A second challenge lies in the fact that many state governments, under pressure from the oil, gas, nuclear, coal and electric utility industries, do not have level playing field public benefit regulations which facilitate the installation of solar, wind, and battery storage resources within a given electric utility grid.
Boviet Solar USA: How can data help?
Robert: Data is starting to and will continue to play a huge role, both in leading to a wider adoption of renewable energy technologies, as well as assisting electrical equipment manufacturers to continue to innovate and improve the technical efficiency of their distributed energy solutions.
For the clients, having their solar, wind, and battery storage arrays constantly recording performance data and tying this information back to any number of operating environment variables, such as a given day's weather, humidity, temperature, or storm patterns, informs the buying clients where their electricity production stands. Community renewable energy installations, wherein one large installation feeds a small community of users, is enabled by monitoring data, not just in terms of electrical output, but also in terms of property owners becoming more aware of how much electricity they are using on a daily basis.
For the manufacturers, performance data is king. Solar module manufacturers now have increasing access to an ever expanding database of solar installations informing these manufacturers not only know how their product is performing, but also that of their solar module competitors.
Real-time and in-field data assist the manufacturers in their incessant drive to squeeze out more electrical performance per module cell, allowing the inverter manufacturer to minimize power conversion losses and operate at much higher output efficiencies while data assists the battery manufacturers to know what is the best operating environment for their products and how they increase duty cycles of charging, discharging and then re-charging.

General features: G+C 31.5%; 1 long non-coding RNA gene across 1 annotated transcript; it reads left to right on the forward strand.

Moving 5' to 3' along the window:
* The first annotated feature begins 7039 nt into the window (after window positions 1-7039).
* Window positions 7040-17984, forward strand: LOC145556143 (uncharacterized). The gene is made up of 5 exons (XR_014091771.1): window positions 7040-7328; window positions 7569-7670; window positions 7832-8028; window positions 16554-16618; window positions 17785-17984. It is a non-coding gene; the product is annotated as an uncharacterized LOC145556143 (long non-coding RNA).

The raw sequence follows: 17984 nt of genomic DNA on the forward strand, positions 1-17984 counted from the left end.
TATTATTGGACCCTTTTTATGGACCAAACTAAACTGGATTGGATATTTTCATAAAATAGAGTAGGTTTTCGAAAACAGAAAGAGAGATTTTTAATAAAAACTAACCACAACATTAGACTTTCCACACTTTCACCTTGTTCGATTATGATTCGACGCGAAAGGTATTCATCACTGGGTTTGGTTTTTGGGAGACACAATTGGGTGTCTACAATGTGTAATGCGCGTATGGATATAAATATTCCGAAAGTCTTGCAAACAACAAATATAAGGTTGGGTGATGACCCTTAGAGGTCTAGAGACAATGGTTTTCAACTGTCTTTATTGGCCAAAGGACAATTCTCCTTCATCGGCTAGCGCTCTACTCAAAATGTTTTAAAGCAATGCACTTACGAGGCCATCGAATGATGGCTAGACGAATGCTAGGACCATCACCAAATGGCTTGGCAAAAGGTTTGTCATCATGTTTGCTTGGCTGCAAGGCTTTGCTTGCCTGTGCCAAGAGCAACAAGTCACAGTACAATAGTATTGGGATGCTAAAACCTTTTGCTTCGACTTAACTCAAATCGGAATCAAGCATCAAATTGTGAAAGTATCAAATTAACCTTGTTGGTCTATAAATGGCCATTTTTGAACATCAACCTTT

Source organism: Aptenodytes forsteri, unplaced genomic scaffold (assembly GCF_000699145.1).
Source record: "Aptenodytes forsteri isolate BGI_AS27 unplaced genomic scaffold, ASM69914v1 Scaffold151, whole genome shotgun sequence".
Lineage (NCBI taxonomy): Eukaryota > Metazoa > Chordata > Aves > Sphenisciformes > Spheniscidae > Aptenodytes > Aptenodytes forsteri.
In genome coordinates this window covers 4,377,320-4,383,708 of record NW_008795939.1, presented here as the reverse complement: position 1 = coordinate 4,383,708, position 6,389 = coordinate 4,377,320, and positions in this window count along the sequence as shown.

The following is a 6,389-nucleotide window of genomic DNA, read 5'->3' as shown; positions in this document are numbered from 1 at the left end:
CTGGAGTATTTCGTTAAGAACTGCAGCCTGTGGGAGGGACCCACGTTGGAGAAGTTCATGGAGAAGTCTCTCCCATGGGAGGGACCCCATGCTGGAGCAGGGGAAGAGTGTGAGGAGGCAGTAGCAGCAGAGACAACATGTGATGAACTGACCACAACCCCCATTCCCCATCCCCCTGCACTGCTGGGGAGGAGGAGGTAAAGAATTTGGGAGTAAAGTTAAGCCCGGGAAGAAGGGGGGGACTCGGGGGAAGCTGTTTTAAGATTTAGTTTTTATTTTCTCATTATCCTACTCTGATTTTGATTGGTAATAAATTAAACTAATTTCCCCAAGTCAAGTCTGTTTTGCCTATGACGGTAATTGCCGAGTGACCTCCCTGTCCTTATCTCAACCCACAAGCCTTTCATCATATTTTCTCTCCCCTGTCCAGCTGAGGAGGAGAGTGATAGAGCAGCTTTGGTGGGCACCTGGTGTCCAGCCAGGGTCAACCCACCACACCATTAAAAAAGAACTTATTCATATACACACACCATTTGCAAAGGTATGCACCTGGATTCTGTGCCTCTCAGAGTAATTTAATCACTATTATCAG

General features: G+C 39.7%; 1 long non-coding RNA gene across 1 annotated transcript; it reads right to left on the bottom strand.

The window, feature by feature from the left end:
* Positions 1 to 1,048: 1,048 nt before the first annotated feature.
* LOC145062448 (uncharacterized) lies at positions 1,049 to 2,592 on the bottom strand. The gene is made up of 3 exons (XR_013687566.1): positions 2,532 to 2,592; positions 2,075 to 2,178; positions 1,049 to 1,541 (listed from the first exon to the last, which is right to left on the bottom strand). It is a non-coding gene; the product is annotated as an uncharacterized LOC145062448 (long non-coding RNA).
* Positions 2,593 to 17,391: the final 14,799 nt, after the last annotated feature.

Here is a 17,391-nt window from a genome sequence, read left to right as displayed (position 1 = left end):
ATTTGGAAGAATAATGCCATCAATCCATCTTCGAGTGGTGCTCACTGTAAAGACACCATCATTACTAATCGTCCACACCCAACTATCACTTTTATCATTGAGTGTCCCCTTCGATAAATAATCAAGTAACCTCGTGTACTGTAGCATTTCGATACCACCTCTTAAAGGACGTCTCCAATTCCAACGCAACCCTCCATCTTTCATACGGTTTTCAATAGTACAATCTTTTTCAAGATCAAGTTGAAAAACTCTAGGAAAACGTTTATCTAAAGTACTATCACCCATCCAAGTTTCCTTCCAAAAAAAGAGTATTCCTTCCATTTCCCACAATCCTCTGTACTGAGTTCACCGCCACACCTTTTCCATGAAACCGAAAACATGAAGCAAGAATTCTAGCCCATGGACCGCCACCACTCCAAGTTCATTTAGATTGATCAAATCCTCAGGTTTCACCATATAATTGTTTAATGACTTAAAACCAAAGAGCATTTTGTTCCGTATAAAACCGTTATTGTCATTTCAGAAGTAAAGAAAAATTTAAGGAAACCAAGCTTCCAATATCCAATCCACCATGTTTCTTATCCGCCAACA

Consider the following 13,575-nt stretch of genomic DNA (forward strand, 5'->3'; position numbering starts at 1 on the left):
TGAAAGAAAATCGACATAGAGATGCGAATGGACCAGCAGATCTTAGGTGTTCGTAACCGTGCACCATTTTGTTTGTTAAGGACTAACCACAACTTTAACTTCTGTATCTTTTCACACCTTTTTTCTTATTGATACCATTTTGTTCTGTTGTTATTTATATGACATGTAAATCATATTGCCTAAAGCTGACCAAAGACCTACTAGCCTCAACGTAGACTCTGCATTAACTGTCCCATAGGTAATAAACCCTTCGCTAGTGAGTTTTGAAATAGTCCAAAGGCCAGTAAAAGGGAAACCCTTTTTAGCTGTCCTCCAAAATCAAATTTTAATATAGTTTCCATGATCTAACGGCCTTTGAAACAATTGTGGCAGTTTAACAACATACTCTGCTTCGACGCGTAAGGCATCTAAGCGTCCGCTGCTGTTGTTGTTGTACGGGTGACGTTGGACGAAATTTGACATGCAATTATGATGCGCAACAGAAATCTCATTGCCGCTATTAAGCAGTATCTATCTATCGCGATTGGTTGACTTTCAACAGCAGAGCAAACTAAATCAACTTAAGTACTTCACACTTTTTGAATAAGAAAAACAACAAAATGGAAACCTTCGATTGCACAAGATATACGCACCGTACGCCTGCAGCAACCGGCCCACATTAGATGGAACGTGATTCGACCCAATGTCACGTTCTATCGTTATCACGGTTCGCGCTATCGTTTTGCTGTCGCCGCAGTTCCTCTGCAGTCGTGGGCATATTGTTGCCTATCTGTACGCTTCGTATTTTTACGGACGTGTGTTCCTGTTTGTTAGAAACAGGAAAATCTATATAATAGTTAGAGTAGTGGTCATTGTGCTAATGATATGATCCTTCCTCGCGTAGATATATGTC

Boviet Solar USA: What are some innovative ways that companies are using long-term, short-term, and real-time data to better improve resource allocations?
Robert: Software is rapidly becoming the driving force within the renewable energy industry for the express purpose of improving company and client business benefit value propositions. New systems are now taking a holistic data set approach. To date the industry has focused on monitoring modular efficiency performance and related financial performance to market their solutions.
Robert: The wild card in the energy business is the weather and we can clearly see it is becoming more extreme throughout the world. In 2014 The Harvard Business School published perhaps one of the first pivot strategy pieces titled, Resilience in a Hotter World. In this publication, Harvard researchers began to challenge companies to think in terms of disruptive ‘what if’ scenarios as in Black Swan type of events, such as Hurricane Sandy which ravaged the U.S. Northeast Region of the country in 2012.
Such companies as Schneider Electric, a worldwide leader of a wide-variety of sophisticated electrical equipment, now offers 24/7/365 weather data to owners of renewable energy generating assets to aid in short and long-term weather pattern visibility. This one critical data set variable, the weather, affects everything from knowing when and for how long local electrical grids might be down or when they have a high probability of going down, and to how much stronger a renewable energy manufacturer might need to reinforce their products to operate effectively in a more demanding climate.
PowerTag wireless energy sensor for panels. Image via Schneider Electric
Data also plays a key role in assisting commercial clients to inform sooner rather than later how they should plan to expand their renewable energy assets in the face of their company’s growth plans as growth for a company requires increased demand for electricity.